Police face invisible barrier

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KENT COUNTY, Mich. -- Not a day goes by that Timoteo Rodas doesn't think about the love of his life. A shrine dedicated to his late wife, Yolanda Reyes, sits in his living room.

"She was a very beautiful person. We don’t forget for one minute," Rodas said. He spoke in his native Spanish as FOX 17 media partner El Informador translated.

On April 24, 2014, Rodas dropped off Reyes at work at a greenhouse in Walker. It would be the last time he would see her. Days turned into weeks as her family grew increasingly anxious, not knowing where she was and if she was okay.

"During the time that we were living here in Grand Rapids for the past 18 years, she never had any problems with anyone," Rodas said.

As his worry for his wife mounted, the language barrier with police didn't help.

"That particular case ​was definitely one of the most challenging cases our agency has faced," said Walker Police Chief Catherine Garcia-Lindstrom.

No one in the department spoke fluent Spanish, so communication proved challenging in the early stages of the investigation, Garcia-Lindstrom said.

That’s when Xeomara Montenegro came in. She's a shopkeeper and friend of Yolanda Reyes' family. Garcia-Lindstrom said Montenegro played a pivotal role.

"By that afternoon, I went to their house and started seeing if I could help them out by translating, because I knew they had to go back and forth with the police," Montenegro said.

Montenegro even went door-to-door with officers, the chief said. "We needed to talk to all of the individuals that were working to see: Did they see anything? Did they hear anything? Did they know everything?"

But as the investigation progressed, so did the volume of police work. Garcia-Lindstrom said most of the people who worked with Reyes at the greenhouse didn't speak English.

"The number of people that we interviewed were over a thousand people," the chief said.

"We don't have someone currently employed by the city of Walker that is capable of doing that," she added. "So we actually asked for and received help from the Michigan State Police."

The Grand Rapids Police Department loaned a bilingual detective to the case team. But three weeks into the investigation, a body was found buried at a construction site. It was Reyes.

“But then they told me that she was dead, and I screamed. I never thought that would happen to my wife," Rodas recalled.

Through DNA, police tied convicted rapist Shawn Jarrett to the murder. He and Reyes worked together.

It’s a case the chief said could have easily gone cold because of the language barrier.

"I don't think we would have solved that case if it had not been for the added efforts and trying to bridge the language barrier," Garcia-Lindstrom said.

The chief said the language barrier plays out in more routine interactions between police and the public, such as accidents or domestic calls.

And the language barrier isn't limited to Spanish. "You never know what language is going to pop up," the chief said.

Other jurisdictions can help, and sometimes even a child at the scene may be able to interpret. Police can also use a phone translation service. However, Montenegro said she wishes other bilingual people would lend their skills to help bridge the communication gap.

"We are in the United States, so everyone will say, Well they better start speaking English," she said. "Yeah, but it's hard for some people. It's not that easy to learn a new language for some of them."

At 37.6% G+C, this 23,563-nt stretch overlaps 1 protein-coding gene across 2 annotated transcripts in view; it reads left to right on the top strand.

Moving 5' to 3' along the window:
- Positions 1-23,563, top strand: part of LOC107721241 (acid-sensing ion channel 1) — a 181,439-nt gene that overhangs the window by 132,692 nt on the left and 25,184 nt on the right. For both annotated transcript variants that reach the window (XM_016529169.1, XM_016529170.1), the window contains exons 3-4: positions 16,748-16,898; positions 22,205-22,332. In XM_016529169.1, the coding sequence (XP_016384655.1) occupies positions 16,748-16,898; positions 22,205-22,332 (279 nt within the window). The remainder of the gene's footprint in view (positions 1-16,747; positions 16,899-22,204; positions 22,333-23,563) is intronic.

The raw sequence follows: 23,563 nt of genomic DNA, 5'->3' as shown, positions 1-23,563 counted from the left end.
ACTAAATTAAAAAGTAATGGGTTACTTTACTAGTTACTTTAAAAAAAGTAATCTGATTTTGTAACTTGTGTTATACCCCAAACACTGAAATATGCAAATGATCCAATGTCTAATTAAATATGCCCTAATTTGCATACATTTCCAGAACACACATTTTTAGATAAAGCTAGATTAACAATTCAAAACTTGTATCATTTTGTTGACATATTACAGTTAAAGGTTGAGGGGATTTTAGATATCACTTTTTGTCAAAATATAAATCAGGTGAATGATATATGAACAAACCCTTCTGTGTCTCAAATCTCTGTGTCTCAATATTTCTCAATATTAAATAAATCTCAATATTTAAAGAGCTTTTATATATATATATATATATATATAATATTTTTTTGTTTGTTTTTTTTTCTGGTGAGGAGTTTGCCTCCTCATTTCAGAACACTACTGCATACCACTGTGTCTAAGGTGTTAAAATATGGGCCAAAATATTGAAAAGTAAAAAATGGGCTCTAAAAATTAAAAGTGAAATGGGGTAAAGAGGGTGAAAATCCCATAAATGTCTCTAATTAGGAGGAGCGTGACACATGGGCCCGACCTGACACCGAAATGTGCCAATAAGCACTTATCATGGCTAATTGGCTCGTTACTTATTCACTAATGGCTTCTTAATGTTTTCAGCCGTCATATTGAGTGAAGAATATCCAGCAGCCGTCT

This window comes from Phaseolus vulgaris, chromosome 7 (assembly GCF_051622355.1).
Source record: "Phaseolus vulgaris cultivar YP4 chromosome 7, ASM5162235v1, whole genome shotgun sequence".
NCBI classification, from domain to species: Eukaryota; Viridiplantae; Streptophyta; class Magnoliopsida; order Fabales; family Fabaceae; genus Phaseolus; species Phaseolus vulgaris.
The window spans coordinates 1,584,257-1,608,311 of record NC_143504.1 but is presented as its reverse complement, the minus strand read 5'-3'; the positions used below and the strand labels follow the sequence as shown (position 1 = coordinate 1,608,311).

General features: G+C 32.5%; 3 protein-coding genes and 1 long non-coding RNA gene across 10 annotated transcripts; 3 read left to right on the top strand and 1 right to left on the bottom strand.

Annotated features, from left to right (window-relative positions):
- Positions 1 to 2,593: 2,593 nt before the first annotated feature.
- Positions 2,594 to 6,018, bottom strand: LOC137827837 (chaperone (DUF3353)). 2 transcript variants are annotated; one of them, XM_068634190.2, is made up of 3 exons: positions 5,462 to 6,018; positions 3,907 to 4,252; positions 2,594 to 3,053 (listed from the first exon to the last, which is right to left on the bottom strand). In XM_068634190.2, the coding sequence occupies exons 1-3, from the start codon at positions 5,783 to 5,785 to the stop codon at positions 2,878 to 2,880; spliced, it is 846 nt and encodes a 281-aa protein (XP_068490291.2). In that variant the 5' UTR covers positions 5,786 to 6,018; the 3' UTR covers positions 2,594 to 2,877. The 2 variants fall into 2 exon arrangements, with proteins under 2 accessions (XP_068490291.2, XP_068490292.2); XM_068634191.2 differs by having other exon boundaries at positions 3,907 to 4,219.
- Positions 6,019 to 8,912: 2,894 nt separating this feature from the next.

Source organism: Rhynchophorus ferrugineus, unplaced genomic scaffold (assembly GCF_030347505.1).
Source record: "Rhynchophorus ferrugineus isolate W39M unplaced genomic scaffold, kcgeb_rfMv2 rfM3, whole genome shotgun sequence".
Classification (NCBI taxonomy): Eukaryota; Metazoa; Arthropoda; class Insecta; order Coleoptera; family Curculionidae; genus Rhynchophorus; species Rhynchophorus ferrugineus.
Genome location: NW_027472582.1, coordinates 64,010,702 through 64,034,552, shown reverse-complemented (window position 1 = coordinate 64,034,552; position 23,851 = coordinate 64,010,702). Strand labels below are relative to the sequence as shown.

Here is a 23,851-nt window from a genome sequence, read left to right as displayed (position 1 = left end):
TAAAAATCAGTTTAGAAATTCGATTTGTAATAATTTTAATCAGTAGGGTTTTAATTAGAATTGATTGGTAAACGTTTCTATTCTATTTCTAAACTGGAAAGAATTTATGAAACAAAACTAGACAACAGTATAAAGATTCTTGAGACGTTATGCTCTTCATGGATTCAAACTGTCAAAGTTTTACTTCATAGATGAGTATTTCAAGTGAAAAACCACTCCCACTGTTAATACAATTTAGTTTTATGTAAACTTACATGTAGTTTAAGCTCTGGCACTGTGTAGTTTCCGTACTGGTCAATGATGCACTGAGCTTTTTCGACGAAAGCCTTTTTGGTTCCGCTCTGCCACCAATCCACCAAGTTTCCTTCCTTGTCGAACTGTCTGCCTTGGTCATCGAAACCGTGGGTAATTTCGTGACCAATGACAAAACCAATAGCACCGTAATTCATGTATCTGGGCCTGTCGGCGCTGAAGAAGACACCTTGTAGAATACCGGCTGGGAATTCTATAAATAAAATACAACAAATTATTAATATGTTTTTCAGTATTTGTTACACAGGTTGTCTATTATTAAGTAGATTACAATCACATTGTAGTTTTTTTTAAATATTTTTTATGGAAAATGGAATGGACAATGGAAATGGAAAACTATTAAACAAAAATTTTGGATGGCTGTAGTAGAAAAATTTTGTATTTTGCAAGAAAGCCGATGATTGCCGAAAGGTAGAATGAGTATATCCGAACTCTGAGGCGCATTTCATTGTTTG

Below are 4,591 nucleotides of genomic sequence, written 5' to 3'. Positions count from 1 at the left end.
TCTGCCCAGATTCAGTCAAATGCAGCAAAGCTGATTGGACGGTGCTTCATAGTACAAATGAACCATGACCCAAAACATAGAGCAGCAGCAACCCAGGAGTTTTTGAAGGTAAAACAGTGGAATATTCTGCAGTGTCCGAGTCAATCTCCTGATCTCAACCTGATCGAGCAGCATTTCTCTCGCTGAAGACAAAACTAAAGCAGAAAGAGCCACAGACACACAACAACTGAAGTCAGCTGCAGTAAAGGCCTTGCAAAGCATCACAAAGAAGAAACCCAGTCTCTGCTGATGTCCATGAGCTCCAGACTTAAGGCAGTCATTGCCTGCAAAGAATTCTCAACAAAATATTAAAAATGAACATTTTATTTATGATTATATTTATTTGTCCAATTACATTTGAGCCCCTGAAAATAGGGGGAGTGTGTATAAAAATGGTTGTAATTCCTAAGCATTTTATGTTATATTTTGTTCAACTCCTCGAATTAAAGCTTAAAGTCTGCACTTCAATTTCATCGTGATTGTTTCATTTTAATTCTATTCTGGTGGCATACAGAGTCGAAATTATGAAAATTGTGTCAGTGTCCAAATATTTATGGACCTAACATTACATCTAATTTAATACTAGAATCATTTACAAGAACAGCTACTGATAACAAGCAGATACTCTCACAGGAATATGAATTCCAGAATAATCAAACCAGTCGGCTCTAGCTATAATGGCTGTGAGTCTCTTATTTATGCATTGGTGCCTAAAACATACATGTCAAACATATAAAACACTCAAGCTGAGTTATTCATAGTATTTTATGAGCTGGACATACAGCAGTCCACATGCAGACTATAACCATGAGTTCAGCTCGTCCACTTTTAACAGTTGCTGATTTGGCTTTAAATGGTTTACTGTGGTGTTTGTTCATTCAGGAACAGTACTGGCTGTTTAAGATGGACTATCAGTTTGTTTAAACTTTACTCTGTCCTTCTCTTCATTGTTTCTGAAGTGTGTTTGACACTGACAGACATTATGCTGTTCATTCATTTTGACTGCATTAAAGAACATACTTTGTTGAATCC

Montenegro said she believes the difficulty arises because of a lack of education peope experience in their home countries. "It makes it hard for them to learn a new language here as well."

Wyoming and Grandville police said they experience similar difficulties when interacting with non-English speaking citizens. However, Wyoming has the benefit of having two bilingual officers. Walker's chief said extra points are given to job applicants who speak a foreign language.

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    • Sheila D.

      Well, MOST of us speak English here. Let me guess…former GRPS student? Probably been illiterate for far longer than 18 years, too.
      I am sorry for YOUR *loss*. The loss of your dignity, self-respect, and warm-heartedness toward your fellow man. Everyone loses a loved one eventually, but your losses have been needless, and the result of your own laziness and diminished mental capacity. I blame your parents. After all, it can’t be your own fault that you are an illiterate drain on society, can it?

    • Gina

      Si hablas el español muy bien dime que debe hacer una persona así que no habla el idioma y que necesita ayuda externa? Si este país sabe que los hispanos son la minoría más grande porque no se a preocupado en emplear a policías bilingües? Y espero su respuesta en español.

  • L retes

    My condolences to this family. It’s funny how people are saying these people should speak English. All I know is that the jobs these people are doing is work that the English speaking people do not want to do! I for one could not do their job and they probably get minimum wages without overtime. I’ve worked over 24 years in migrant programs and in those years only one Anglo family and no African Americans were working the fields. Also many of the migrants spoke English and many of their sons and daughters were able to go to college because of their parents hard work. All these people on welfare and unemployment have no reason saying they can’t find jobs. There are jobs but they are not willing to work out in the fields or other agriculture jobs or fast food restaurants. They might not know English but they are hard working citizens that pay taxes.

    • Fubar

      Agree we should uphold the laws that we have, I have to abide by them. I think Mexicans aren’t the real issue here, they work hard and are good people. We all know who should really be deported